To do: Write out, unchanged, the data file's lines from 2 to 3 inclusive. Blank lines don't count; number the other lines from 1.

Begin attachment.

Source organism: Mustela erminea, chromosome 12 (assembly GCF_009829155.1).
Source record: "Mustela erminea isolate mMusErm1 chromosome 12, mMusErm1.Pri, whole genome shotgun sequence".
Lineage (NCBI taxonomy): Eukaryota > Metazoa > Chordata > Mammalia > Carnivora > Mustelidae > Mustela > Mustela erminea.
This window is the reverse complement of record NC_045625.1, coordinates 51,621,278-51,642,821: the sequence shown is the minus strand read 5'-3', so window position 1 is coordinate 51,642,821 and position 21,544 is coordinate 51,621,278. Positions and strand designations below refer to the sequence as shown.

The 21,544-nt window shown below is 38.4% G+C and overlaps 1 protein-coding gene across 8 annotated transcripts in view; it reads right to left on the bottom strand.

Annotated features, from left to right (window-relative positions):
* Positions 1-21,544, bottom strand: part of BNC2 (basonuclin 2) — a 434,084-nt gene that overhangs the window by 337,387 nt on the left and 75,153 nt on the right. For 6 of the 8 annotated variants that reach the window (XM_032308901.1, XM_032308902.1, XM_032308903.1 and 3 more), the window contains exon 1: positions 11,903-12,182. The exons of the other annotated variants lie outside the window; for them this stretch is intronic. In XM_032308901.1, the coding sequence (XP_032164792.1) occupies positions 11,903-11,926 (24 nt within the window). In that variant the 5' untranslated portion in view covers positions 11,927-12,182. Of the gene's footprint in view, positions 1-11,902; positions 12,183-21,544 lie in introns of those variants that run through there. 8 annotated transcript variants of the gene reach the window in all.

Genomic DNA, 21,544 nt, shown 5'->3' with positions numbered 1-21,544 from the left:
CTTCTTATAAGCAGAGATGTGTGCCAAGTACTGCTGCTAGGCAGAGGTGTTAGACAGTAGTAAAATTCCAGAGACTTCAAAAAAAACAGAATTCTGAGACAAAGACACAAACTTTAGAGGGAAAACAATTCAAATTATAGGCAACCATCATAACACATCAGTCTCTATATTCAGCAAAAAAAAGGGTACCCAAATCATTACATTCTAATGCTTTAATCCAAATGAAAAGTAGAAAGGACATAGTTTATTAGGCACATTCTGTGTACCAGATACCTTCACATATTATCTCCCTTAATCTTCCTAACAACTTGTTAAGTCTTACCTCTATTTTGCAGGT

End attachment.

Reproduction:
Source record: "Mustela erminea isolate mMusErm1 chromosome 12, mMusErm1.Pri, whole genome shotgun sequence".
Lineage (NCBI taxonomy): Eukaryota > Metazoa > Chordata > Mammalia > Carnivora > Mustelidae > Mustela > Mustela erminea.